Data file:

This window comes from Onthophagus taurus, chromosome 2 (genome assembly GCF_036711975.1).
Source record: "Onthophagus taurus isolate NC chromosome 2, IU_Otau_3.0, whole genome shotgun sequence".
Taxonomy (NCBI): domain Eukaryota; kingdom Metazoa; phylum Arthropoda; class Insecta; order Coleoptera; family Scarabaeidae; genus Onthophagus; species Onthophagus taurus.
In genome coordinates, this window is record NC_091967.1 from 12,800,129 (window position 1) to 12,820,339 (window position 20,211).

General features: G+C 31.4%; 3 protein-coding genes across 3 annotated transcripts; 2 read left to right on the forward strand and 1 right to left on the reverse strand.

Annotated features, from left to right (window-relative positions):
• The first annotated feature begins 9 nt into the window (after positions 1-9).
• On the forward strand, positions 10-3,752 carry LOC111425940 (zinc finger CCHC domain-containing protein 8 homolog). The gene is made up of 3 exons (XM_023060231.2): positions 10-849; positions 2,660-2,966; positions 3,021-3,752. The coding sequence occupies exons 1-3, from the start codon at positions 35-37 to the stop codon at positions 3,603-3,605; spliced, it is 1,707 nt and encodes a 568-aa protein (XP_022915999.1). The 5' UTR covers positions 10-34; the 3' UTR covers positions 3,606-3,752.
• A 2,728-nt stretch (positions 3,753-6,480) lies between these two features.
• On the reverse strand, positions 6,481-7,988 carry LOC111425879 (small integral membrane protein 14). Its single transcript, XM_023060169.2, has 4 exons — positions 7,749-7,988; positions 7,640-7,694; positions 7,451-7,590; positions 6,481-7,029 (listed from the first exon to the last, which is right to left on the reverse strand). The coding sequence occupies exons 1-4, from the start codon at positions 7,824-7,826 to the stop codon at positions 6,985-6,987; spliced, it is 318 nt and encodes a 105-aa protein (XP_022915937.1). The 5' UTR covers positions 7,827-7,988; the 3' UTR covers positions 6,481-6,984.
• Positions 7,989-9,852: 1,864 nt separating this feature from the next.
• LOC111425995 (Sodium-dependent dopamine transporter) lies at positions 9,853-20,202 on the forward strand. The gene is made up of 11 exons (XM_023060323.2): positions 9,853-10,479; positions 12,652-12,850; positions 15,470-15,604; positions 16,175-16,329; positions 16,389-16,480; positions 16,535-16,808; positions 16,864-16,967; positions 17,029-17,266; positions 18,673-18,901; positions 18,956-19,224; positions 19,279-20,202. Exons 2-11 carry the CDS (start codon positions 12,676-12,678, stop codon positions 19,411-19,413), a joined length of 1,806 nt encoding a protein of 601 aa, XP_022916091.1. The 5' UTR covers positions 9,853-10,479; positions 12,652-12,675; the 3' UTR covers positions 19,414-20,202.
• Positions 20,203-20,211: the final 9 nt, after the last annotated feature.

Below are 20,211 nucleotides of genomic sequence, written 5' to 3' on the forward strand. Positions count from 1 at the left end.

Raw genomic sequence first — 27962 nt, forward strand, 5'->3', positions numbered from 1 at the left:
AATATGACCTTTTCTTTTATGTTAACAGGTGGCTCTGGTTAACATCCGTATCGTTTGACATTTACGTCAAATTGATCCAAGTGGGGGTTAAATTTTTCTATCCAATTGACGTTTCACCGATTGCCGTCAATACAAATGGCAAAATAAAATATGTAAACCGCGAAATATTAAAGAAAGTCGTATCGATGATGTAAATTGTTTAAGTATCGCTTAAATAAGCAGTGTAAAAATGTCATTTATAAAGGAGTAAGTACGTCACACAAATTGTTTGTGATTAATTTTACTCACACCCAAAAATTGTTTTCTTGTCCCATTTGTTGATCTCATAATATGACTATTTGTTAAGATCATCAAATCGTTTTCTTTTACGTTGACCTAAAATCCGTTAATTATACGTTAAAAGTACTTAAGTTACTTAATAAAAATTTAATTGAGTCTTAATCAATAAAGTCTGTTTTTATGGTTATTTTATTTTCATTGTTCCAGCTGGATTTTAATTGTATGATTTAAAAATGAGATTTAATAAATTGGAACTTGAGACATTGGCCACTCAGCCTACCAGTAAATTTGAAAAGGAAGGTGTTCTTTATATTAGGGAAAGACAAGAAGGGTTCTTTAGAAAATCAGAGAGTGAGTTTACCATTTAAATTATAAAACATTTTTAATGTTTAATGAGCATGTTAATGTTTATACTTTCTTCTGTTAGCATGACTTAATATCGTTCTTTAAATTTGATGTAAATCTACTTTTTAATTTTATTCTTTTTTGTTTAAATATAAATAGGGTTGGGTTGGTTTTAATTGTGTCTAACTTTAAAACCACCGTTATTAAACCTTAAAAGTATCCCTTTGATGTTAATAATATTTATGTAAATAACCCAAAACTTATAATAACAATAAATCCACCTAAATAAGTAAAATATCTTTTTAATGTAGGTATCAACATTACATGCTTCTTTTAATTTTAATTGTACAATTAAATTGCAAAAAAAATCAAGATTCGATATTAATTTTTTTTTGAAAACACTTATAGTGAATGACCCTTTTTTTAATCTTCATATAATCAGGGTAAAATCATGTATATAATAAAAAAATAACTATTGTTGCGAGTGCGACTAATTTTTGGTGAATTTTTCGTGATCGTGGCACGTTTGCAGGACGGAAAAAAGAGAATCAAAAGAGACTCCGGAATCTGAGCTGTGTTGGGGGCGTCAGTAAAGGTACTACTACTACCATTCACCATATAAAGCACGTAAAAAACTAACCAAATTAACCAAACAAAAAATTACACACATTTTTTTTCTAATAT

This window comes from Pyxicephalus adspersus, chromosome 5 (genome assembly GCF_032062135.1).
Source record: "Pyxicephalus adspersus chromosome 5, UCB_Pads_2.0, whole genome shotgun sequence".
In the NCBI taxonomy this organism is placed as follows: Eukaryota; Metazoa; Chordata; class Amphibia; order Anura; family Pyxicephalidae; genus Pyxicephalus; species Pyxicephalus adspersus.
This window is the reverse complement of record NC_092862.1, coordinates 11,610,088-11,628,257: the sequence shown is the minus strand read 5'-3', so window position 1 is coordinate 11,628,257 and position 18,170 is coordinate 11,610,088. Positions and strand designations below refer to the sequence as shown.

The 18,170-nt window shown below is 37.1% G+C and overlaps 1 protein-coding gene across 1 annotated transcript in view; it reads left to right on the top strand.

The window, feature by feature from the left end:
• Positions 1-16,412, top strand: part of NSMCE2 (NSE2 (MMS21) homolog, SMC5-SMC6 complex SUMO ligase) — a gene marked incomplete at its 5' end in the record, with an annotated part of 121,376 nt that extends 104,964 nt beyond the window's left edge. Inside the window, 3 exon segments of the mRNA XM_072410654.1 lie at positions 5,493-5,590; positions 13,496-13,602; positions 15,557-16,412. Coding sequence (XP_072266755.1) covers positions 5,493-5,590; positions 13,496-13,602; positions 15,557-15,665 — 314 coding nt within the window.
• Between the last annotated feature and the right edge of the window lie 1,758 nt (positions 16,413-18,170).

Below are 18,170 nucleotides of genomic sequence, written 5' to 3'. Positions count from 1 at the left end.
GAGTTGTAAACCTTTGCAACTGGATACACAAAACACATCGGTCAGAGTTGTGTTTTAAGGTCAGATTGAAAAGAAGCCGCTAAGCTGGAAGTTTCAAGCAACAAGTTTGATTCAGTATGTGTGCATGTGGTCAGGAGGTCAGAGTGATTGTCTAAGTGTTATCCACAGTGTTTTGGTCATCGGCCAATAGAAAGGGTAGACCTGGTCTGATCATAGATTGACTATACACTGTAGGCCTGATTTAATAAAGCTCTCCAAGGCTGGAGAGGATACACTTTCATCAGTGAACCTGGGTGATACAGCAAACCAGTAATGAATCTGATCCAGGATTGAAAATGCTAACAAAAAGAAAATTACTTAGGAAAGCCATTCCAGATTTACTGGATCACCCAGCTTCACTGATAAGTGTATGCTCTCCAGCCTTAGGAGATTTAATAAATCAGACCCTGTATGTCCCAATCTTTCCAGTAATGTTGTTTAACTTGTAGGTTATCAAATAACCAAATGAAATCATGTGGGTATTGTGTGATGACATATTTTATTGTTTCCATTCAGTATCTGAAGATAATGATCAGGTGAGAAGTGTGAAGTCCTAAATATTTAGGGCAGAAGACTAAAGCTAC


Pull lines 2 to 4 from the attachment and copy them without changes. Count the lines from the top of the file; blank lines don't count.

Source record: "Onthophagus taurus isolate NC chromosome 2, IU_Otau_3.0, whole genome shotgun sequence".
Taxonomy (NCBI): domain Eukaryota; kingdom Metazoa; phylum Arthropoda; class Insecta; order Coleoptera; family Scarabaeidae; genus Onthophagus; species Onthophagus taurus.
In genome coordinates, this window is record NC_091967.1 from 12,800,129 (window position 1) to 12,820,339 (window position 20,211).